Saturday, June 21, 2014

Dr. Leonardo Cerebelli, 1830—1897(?)

Although no official written documents remain, credible accounts indicate that Leonardo Cerebelli was born in 1830 in New York’s Flatbush community to grocers Enzo and Aurora Cerebelli.  Nevertheless, Cerebelli was dogged for much of his life by rumors he was truly the son of notorious Cosa Nostra mafioso Nunzo “Il Capo” Tosto, fearsome patron of a post-feudal Sicilian cosca, or crime family.  Il Capo had reputedly sired dozens of illegitimate children and sent them abroad to appease his domineering spouse.  Anecdotal evidence suggests that Leonardo was spirited out of Sicily as an infant, hidden in a shipment of castelvetrano olives bound for New York.

Clever and industrious, young Leonardo excelled in his schoolwork but chafed at his duties in the family business.  This fractious state of affairs was typified by one of Leonardo’s earliest experiments, an inquiry into chaos theory in which the eight-year-old prodigy dropped hundreds of fragile inventory items to the floor and took detailed notes.  His father was horrified, as was his instructor, who labelled Leonardo’s pioneering work “unadulterated rubbish.”  Leonardo’s wry humor began to emerge as he coined derogatory Latin nicknames for regular customers, until his sly linguistic indiscretions were detected by one of his father’s business associates, after which time Leonardo took up Ancient Greek.

Sunday, July 14, 2013

Liquid History

Historical Background Note for Volume 1, Chapter 14: The 1825 Perrier-Jouët champagne Mrs. Mackenzie retrieves from the wine cellar is historically accurate, and would have been a very fine fifty-two-year-old bottle of champagne when Magnetron smashed it across the bow of the Caelestis. Indeed, one of the last remaining bottles of this vintage was uncorked in 2009 for a “liquid history” tasting by wine experts, one of whom described the still-bubbly libation as “generous with an intense nose.”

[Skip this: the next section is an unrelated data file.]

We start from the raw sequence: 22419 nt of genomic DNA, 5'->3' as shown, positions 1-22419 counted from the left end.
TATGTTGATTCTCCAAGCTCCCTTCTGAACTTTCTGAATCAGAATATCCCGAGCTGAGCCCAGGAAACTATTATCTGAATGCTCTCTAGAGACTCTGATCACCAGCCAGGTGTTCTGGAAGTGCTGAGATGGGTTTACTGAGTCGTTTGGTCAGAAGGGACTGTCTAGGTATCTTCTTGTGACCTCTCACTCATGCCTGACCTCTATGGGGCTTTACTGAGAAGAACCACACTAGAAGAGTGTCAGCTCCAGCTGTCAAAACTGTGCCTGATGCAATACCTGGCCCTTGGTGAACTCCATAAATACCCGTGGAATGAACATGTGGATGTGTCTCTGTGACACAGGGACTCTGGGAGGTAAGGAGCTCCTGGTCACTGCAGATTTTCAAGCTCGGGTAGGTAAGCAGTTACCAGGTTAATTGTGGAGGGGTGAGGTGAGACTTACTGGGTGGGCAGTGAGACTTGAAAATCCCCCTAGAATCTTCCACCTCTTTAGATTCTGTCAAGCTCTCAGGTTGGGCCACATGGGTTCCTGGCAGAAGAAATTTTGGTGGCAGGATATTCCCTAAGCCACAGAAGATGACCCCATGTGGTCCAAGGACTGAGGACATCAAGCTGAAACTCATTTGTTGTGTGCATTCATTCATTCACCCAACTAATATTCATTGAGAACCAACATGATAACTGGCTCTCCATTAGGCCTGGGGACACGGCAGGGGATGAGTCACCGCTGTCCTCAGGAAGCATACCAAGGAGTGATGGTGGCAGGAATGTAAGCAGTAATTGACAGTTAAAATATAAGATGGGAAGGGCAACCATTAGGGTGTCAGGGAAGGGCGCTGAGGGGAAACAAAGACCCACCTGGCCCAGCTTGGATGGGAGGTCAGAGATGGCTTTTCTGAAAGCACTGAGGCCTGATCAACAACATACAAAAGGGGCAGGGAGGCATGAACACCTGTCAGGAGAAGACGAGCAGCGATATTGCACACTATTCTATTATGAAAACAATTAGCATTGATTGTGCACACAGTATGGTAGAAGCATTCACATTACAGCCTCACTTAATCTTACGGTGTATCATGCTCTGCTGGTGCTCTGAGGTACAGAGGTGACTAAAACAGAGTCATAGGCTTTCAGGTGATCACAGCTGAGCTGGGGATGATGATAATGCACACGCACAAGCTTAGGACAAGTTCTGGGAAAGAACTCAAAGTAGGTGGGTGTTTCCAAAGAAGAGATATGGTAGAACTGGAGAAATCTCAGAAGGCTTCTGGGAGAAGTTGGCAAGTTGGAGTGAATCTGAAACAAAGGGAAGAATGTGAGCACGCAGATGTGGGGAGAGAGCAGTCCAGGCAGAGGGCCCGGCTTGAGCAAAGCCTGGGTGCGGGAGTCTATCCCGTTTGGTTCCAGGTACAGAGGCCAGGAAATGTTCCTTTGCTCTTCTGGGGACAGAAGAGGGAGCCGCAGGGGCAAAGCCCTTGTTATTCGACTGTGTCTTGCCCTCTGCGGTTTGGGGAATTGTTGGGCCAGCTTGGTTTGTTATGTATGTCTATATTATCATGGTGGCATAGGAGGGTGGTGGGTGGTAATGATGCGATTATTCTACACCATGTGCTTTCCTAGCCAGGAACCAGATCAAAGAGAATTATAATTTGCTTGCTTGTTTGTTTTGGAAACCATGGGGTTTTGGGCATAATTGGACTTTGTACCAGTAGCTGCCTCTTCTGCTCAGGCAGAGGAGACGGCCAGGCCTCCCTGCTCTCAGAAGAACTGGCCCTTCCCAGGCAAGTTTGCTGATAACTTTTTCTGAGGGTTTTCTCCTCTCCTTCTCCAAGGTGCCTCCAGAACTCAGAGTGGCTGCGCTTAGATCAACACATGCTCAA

Read more about Perrier-Jouët champagne and its history at:

Saturday, June 22, 2013

The Great Magnetron Logophile Challenge

Last April, I sent out a challenge to loyal Magnetron fans:

Calling all logophiles, verbivores, and other ostentatiously learned geeks: Share your favorite obscure English word to win fabulous prizes (okay, they'll probably just be free ebooks). Top responses will be strategically deployed in my next book, The Kraken of Cape Farewell--with appropriate attribution of course!

Our judges have been hard at work choosing the winners, who are listed below with their winning entries:

  • Hugh McCormick - Apricity, Hugger Mugger, Jollux, Snow-broth
  • Jordan Bryant - Cantankerous
  • Clarence Bonner - Defenestration
  • Tracy Abernathy - Droud
  • Christy Lynn Foster - Gorgonize, Groak, Jargogle
  • James McAllister - Shankalicious (way to make things difficult, James!)
These six lucky and ostentatiously learned geeks will each receive a free copy of Rise of the Hogalum Society in the ebook format of their choice, and will be suitably immortalized in the acknowledgments section of the next book in the Magnetron Chronicles series, The Kraken of Cape Farewell.

Congratulations one and all and thanks for playing!